Volume 41, Issue 6 (November 1996)
Site to Site Variability of Postmortem Drug Concentrations in Liver and Lung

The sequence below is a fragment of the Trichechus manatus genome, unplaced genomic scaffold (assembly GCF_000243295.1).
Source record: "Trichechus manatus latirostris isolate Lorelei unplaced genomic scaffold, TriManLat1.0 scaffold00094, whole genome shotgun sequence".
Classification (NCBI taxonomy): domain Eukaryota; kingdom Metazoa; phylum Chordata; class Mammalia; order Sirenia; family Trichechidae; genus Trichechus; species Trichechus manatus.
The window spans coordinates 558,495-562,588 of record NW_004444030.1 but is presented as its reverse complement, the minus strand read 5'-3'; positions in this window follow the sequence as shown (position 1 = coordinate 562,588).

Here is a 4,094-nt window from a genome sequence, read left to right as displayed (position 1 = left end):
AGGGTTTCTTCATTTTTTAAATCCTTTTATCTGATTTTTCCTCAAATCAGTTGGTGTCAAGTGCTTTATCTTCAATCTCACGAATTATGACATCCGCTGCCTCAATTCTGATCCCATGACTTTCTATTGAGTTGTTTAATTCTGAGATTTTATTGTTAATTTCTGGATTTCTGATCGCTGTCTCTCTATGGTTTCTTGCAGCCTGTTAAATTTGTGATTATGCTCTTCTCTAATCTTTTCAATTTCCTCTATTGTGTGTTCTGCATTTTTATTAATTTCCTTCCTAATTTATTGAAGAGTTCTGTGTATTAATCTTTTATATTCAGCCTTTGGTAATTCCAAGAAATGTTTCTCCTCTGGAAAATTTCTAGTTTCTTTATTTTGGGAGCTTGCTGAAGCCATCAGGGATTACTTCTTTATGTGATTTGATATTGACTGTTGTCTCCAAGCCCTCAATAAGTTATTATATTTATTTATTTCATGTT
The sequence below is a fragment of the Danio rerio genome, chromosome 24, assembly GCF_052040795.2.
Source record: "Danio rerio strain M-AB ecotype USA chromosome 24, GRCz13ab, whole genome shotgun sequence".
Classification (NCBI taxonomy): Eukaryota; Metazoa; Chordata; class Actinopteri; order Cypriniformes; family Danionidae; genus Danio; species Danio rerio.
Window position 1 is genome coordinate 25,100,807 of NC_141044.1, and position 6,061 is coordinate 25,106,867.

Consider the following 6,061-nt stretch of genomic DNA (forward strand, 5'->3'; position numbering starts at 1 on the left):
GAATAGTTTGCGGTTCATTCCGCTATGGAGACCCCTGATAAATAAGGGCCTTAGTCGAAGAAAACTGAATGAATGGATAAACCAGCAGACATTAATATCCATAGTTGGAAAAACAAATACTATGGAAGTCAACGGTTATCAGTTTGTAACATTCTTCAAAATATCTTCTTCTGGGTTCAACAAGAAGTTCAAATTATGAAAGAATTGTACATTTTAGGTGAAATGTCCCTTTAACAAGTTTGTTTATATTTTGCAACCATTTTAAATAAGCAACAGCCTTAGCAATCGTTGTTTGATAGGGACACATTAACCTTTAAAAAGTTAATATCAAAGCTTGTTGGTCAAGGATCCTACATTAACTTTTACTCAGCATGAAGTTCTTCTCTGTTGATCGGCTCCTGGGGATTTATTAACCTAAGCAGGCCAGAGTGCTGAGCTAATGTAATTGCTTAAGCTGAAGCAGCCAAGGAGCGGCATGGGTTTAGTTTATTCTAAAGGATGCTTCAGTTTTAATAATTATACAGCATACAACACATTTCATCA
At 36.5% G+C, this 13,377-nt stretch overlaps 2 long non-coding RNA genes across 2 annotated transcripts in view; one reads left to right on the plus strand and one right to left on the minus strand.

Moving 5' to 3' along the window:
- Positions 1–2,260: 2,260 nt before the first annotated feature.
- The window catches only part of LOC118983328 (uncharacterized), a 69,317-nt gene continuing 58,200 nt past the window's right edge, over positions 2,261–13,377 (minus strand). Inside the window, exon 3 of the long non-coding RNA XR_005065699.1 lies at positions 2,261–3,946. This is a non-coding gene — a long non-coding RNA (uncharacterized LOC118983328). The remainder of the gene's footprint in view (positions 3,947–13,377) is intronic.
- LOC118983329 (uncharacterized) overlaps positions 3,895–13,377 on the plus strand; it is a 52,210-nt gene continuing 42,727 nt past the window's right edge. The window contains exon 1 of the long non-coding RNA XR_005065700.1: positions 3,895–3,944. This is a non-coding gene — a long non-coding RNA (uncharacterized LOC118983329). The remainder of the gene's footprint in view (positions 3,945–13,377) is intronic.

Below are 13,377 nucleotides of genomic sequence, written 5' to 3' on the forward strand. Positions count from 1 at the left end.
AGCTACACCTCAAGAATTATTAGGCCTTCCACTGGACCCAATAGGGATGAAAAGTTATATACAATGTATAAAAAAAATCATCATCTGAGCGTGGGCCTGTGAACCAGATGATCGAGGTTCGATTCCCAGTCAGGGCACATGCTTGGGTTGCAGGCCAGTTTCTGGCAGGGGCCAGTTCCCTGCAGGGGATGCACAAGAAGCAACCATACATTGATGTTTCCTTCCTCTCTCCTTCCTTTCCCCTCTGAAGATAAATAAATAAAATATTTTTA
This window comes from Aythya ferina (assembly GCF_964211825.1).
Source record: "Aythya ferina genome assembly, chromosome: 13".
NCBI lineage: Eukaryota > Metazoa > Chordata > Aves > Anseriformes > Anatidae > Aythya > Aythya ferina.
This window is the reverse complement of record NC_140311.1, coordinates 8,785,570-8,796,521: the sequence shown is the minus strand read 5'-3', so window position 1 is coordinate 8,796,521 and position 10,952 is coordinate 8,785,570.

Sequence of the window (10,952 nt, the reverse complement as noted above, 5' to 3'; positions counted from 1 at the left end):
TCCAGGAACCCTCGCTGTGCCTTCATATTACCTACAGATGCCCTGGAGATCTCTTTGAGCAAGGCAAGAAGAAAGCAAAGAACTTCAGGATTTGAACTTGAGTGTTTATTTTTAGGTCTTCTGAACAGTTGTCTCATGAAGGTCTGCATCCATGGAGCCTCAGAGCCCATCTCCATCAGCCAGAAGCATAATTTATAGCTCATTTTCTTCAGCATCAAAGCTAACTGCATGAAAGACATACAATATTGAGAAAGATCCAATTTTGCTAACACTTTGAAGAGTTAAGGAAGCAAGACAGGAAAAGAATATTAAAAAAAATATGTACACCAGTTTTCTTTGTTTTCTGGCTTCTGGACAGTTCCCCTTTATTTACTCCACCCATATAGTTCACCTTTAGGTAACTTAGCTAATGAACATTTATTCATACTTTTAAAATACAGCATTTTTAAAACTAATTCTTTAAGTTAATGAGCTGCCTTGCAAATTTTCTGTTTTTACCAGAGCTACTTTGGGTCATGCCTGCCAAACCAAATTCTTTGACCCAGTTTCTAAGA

We evaluated postmortem diffusion of gastric drug residue into tissues and blood in eight suicidal overdoses. Analyses were performed on liver (five sites), lung (four sites), spleen, psoas muscle and kidney (left and right), blood (peripheral and torso), vitreous, pericardial fluid, bile and, urine as well as residual gastric contents. Standard anlytical techniques and instrumentation gas chromatograph/mass spectrometer and high performance liquid chromatography (GC-MS and HPLC) were used throughout. These case studies confirm previous studies of an animal and human cadaver model of gastric diffusion, in that in several instances there was drug accumulation in the left posterior margin of the liver and, to a lesser extent, the left basal lobe of the lung. Uncontrollable variables, such as postmortem interval, refrigeration before autopsy, and position of the body appear to influence significantly drug accumulation in a specific site. We suggest that autopsy sampling techniques should be standardized on blood taken from a ligated peripheral (preferably femoral or external iliac) vein, and liver from deep within the right lobe.